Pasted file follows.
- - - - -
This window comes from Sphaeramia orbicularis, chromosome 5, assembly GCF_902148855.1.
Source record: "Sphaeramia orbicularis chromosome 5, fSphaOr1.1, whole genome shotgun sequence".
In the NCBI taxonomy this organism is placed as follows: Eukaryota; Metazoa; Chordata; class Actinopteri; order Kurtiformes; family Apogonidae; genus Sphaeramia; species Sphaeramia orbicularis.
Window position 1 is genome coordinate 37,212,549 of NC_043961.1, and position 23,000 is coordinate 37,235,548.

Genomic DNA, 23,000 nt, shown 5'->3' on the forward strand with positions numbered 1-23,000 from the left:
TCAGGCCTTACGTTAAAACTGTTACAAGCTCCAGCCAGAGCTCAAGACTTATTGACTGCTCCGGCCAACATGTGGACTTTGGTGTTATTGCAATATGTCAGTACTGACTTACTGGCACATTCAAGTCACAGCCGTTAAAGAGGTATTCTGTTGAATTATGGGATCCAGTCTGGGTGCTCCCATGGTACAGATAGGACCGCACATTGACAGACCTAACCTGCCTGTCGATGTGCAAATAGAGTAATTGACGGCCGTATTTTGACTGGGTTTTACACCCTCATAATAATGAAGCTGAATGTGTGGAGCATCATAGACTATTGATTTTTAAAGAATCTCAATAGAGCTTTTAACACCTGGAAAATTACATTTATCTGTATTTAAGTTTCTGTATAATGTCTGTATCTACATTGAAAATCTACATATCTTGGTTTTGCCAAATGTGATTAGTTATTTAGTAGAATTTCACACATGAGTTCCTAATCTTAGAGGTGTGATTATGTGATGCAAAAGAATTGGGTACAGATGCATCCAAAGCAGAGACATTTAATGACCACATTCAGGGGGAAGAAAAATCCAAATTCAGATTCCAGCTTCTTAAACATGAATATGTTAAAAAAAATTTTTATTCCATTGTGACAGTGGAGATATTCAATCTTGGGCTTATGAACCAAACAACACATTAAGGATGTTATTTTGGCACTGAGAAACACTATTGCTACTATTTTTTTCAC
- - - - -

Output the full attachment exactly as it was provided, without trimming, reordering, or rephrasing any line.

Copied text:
This window comes from Sphaeramia orbicularis, chromosome 5, assembly GCF_902148855.1.
Source record: "Sphaeramia orbicularis chromosome 5, fSphaOr1.1, whole genome shotgun sequence".
In the NCBI taxonomy this organism is placed as follows: Eukaryota; Metazoa; Chordata; class Actinopteri; order Kurtiformes; family Apogonidae; genus Sphaeramia; species Sphaeramia orbicularis.
Window position 1 is genome coordinate 37,212,549 of NC_043961.1, and position 23,000 is coordinate 37,235,548.

Genomic DNA, 23,000 nt, shown 5'->3' on the forward strand with positions numbered 1-23,000 from the left:
TCAGGCCTTACGTTAAAACTGTTACAAGCTCCAGCCAGAGCTCAAGACTTATTGACTGCTCCGGCCAACATGTGGACTTTGGTGTTATTGCAATATGTCAGTACTGACTTACTGGCACATTCAAGTCACAGCCGTTAAAGAGGTATTCTGTTGAATTATGGGATCCAGTCTGGGTGCTCCCATGGTACAGATAGGACCGCACATTGACAGACCTAACCTGCCTGTCGATGTGCAAATAGAGTAATTGACGGCCGTATTTTGACTGGGTTTTACACCCTCATAATAATGAAGCTGAATGTGTGGAGCATCATAGACTATTGATTTTTAAAGAATCTCAATAGAGCTTTTAACACCTGGAAAATTACATTTATCTGTATTTAAGTTTCTGTATAATGTCTGTATCTACATTGAAAATCTACATATCTTGGTTTTGCCAAATGTGATTAGTTATTTAGTAGAATTTCACACATGAGTTCCTAATCTTAGAGGTGTGATTATGTGATGCAAAAGAATTGGGTACAGATGCATCCAAAGCAGAGACATTTAATGACCACATTCAGGGGGAAGAAAAATCCAAATTCAGATTCCAGCTTCTTAAACATGAATATGTTAAAAAAAATTTTTATTCCATTGTGACAGTGGAGATATTCAATCTTGGGCTTATGAACCAAACAACACATTAAGGATGTTATTTTGGCACTGAGAAACACTATTGCTACTATTTTTTTCAC